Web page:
[dehai-news] To Do: Somalia


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From: wolda002@umn.edu
Date: Sat Nov 22 2008 - 00:35:54 EST


The New Republic

To Do: Somalia by Jonathan Stevenson

The looming crisis in Somalia is an opportunity for Barack Obama to show
that he won't repeat the mistakes of the U.S.'s recent past.
Post Date Friday, November 21, 2008

Somalia, a genuine failed state, ranks alongside Sudan as the world's most
conspicuous candidate for American attention in the early days of Barack
Obama's administration. Last week, capping a series of territorial gains
across the country, Islamist insurgents seized the port of Merka, and
appeared poised for an offensive against the capital city of Mogadishu 60
miles to the north. Aspiring jihadists, averse to the risks posed in Iraq
and Pakistan, are increasingly flocking to Somalia, which is 97 percent
Sunni Muslim. At the same time, Somali pirates have become a significant
maritime menace, with press reports suggesting that they are driving up
prices of goods worldwide. Almost two years ago, U.S.-supported Ethiopian
troops ousted the de facto government run by the Al Qaeda-linked Islamic
Courts Union (ICU) from Mogadishu, installed an internationally recognized
secular transitional government formed in exile, and remained in-country to
support it along with an anemic African Union (AU) contingent. But the
Ethiopians can't afford to stay much longer, and their repressive tactics
have lost Somali hearts and minds, allowing the Islamists to regain social
as well as military traction. Earlier this month, in a brutally populist
application of sharia law, a 13-year old girl was stoned to death in the
southern Somali city of Kismayu for alleged adultery in a stadium packed
with 1,000 spectators.

The upstart al-Shabaab--meaning "youth"--faction of the ICU has become a
political spoiler. On October 29, the group executed five coordinated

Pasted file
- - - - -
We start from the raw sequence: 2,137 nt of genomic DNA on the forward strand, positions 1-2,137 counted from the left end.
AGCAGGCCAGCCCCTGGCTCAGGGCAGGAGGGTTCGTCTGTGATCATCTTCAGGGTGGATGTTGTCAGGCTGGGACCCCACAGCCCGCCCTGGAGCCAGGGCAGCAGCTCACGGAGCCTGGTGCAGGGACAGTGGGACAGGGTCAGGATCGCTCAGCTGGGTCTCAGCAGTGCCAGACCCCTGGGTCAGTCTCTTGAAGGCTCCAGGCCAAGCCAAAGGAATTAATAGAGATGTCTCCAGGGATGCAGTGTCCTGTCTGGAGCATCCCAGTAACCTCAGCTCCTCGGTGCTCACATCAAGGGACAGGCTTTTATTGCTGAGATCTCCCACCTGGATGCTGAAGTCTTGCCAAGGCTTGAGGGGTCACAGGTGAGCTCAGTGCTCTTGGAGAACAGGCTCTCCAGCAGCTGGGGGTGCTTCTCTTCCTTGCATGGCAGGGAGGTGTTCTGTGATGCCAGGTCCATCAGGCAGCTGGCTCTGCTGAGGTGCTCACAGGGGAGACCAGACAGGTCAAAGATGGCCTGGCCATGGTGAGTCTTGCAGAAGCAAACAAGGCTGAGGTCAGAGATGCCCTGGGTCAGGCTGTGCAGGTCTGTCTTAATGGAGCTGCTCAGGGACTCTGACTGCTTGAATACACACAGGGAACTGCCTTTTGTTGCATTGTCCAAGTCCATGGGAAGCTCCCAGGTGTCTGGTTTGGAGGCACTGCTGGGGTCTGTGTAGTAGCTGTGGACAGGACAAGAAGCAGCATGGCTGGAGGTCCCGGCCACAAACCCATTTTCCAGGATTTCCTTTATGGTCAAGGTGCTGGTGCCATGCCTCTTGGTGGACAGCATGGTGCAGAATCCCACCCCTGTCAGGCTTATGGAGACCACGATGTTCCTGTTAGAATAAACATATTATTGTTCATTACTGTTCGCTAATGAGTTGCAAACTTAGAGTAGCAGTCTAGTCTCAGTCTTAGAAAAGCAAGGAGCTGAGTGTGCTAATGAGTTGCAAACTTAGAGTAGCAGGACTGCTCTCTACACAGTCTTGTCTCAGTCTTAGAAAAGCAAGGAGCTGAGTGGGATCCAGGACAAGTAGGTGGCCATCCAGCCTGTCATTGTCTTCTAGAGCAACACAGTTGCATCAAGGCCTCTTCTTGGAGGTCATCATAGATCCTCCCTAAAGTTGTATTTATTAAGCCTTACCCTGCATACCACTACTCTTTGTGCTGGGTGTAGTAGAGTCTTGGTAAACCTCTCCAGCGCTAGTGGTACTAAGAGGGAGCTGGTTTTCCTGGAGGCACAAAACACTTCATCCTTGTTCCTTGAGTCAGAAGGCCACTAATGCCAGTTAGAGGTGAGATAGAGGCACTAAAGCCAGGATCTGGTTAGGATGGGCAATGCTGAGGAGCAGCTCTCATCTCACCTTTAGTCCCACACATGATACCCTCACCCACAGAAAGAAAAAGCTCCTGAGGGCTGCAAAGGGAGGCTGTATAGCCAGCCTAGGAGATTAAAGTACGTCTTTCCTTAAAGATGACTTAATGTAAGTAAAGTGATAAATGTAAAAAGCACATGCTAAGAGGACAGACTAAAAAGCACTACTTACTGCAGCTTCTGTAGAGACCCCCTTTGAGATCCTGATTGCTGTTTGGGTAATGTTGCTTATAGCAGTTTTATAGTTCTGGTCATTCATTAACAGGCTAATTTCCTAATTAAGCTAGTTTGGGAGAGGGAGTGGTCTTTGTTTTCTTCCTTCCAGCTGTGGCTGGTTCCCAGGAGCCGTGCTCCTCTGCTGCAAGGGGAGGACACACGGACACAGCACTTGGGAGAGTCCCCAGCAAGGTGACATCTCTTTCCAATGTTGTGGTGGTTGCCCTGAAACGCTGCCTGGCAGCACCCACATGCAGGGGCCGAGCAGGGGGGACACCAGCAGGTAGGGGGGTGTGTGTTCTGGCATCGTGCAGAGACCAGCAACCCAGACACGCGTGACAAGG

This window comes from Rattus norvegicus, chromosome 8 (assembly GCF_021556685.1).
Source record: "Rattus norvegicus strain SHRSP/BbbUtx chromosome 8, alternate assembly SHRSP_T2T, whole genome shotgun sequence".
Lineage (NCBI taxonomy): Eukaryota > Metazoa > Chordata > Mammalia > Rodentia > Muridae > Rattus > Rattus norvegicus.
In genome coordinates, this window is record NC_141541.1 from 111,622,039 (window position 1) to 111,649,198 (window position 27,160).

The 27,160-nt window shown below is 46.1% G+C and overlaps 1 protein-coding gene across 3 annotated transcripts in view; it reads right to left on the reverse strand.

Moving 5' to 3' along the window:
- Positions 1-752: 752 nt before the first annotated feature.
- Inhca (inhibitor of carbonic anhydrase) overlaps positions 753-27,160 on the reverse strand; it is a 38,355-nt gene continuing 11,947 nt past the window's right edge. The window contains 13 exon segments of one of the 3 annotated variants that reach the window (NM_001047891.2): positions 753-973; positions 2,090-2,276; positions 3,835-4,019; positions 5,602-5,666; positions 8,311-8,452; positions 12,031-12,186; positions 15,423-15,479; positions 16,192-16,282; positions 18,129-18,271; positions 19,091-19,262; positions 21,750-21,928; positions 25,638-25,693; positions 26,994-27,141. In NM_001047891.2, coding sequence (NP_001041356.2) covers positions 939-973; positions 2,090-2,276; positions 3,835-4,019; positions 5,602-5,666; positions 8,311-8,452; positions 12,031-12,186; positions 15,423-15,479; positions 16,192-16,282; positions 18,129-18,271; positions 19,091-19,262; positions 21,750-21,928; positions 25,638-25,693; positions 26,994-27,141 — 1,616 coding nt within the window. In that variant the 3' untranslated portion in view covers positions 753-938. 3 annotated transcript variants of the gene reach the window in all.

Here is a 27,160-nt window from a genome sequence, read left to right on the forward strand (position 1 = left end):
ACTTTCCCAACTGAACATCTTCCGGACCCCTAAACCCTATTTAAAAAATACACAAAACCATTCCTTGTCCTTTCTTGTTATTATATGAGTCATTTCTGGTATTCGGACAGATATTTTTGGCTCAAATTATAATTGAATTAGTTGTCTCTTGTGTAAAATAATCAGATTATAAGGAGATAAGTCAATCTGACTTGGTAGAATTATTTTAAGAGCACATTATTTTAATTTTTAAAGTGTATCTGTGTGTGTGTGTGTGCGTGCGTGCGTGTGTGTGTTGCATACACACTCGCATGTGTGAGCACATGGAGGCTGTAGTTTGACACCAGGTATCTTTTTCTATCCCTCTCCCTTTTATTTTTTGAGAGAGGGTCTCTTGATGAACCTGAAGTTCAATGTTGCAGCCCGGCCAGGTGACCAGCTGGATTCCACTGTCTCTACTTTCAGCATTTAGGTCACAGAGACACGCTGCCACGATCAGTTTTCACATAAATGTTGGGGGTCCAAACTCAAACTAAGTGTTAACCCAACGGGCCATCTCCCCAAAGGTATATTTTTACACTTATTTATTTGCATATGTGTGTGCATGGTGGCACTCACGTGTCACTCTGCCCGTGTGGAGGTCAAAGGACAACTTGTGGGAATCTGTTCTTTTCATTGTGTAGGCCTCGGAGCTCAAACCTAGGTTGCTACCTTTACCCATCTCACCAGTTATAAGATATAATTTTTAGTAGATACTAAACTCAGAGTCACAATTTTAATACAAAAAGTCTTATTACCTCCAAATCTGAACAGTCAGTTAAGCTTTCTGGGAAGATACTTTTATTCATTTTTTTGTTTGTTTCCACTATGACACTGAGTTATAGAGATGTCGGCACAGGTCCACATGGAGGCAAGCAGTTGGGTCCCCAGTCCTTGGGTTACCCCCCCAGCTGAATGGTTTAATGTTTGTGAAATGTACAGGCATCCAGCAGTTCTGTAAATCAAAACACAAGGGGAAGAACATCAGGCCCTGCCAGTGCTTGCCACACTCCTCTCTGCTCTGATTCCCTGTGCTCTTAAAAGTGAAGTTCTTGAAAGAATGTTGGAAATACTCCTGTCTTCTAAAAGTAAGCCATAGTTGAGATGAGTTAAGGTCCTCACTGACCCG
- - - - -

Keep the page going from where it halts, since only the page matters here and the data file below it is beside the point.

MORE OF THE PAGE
suicide car-bomb attacks against transitional government and U.N. targets
in different locations around the country, killing about 30 people and
accelerating a trend of rising jihadist violence against local civic
leaders and international aid workers perceived as pro-Western.
Significantly, al-Shabaab targeted the northern city of Hargeisa, the seat
of government of the relatively safe and successful quasi-state of
Somaliland, even as the transitional government was making progress in
Nairobi towards an orderly Ethiopian withdrawal. The threat the ICU posed
in late 2006 has thus re-materialized: that Islamists will Talibanize
Somalia and nurture a regional base for jihadism that exports insecurity
and instability.

If the résumés of his likely foreign-policy advisers are any indication,
President-elect Barack Obama does not intend to ignore Africa. Susan Rice,
a strong contender for national security adviser, was assistant secretary
of state for African affairs in the Clinton administration. Samantha Power,
also prominently mentioned, wrote the Pulitzer Prize-winning A Problem from
Hell, a passionate chronicle of the Rwandan genocide and critique of the
United States' failure to intervene. In the 2,000-strong Combined Joint
Task Force-Horn of Africa, based in Djibouti, Africa Command (AFRICOM), the
United States' new combatant command dedicated to Africa, has the means of
bolstering secular Somali militias (or more Ethiopians) against Islamist
forces. But that has not produced sustainable stability in the past and
isn't likely to do so now, and would only stoke Africans' fears of American
militarism. Further, constricted budgets and two wars elsewhere will call
for judiciously set priorities.

Soft rather than hard power should be the United States' instrument of
choice on the continent, and in Somalia. So what about an audacious
diplomatic American approach to Somalia? The fraught 1992-93 U.S.-led
humanitarian intervention, U.S. backing for Ethiopia, and civilian
casualties caused by recent American counterterrorism strikes have eroded
Somali respect for the United States. But Obama's singular status as the
first African American president substantially renews American diplomatic
credibility with all Africans, including Somalis.

Expending political capital on such a knotty problem--over a dozen
transitional governments have tried and failed over the past 17
years--might seem imprudent at first blush. But the Somalis' very
recalcitrance has yielded such low expectations that very little would
actually be at risk. Moreover, an earnest attempt at conflict-resolution in